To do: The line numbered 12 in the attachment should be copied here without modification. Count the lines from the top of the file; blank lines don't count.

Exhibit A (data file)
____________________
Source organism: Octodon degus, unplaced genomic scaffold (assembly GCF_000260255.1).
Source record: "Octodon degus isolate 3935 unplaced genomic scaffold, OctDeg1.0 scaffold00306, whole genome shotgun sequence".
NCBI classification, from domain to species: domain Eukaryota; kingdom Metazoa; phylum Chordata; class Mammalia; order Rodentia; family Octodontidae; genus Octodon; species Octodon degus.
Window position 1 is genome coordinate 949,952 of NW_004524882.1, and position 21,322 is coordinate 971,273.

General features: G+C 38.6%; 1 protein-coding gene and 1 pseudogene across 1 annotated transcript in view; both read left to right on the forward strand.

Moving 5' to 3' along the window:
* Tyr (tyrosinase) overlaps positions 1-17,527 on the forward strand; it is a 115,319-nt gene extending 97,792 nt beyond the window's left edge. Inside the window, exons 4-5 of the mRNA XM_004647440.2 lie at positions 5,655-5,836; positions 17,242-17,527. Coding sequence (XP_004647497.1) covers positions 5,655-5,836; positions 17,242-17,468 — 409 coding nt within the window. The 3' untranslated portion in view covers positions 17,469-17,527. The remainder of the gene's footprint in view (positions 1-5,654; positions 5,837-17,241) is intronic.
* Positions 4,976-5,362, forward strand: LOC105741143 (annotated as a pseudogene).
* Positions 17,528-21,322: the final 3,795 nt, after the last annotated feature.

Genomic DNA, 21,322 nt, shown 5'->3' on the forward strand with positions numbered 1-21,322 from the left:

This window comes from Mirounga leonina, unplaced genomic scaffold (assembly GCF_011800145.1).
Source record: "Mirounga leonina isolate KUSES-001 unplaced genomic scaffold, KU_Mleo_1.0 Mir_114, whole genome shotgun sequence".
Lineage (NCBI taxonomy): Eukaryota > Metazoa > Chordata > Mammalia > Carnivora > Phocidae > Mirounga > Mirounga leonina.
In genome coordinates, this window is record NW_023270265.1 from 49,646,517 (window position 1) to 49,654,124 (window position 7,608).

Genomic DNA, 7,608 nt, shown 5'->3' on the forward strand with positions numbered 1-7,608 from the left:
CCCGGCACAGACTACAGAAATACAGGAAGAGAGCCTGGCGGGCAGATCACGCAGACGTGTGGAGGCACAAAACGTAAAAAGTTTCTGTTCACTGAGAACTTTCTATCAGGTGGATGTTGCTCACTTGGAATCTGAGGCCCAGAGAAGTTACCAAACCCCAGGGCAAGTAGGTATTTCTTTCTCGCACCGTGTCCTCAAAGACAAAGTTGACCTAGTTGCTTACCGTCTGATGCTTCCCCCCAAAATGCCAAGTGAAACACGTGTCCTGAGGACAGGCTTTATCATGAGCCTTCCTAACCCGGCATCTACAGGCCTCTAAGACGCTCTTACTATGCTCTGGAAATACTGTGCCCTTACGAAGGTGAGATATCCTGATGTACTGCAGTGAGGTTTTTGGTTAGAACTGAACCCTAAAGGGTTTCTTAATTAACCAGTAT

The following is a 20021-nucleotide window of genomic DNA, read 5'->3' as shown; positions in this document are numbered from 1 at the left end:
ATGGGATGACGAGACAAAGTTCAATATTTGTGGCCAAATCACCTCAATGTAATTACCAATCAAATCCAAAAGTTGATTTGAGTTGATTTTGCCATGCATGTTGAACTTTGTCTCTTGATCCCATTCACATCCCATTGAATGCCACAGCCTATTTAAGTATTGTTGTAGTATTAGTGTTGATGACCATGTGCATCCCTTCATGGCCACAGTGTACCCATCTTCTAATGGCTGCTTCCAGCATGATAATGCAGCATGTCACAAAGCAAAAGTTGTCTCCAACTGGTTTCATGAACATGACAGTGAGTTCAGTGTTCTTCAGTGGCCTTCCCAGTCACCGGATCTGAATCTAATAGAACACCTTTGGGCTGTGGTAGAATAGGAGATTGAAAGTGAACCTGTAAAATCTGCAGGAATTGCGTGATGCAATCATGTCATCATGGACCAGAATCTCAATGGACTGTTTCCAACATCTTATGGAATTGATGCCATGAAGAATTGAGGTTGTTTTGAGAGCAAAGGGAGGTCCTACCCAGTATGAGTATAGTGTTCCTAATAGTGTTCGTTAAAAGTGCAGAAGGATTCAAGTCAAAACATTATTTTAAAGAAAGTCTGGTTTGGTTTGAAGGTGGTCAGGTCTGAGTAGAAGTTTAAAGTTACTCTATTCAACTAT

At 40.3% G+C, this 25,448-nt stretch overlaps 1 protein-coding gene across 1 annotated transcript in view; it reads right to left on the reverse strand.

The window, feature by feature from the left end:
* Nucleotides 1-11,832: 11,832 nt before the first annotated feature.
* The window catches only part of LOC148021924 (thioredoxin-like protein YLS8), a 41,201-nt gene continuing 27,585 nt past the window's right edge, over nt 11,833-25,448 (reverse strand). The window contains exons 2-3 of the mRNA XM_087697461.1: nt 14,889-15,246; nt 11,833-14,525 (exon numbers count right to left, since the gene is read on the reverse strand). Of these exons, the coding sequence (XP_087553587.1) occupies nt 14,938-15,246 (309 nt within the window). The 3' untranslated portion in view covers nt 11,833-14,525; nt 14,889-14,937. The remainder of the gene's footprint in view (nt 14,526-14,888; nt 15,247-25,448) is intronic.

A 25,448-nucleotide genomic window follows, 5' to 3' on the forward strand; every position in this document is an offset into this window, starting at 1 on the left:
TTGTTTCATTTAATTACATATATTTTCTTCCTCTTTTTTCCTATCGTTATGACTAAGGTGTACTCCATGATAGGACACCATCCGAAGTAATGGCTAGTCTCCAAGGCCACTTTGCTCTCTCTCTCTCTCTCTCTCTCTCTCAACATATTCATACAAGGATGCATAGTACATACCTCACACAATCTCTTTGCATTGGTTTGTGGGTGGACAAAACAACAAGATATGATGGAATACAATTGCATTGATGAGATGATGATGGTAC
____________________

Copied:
Source record: "Mirounga leonina isolate KUSES-001 unplaced genomic scaffold, KU_Mleo_1.0 Mir_114, whole genome shotgun sequence".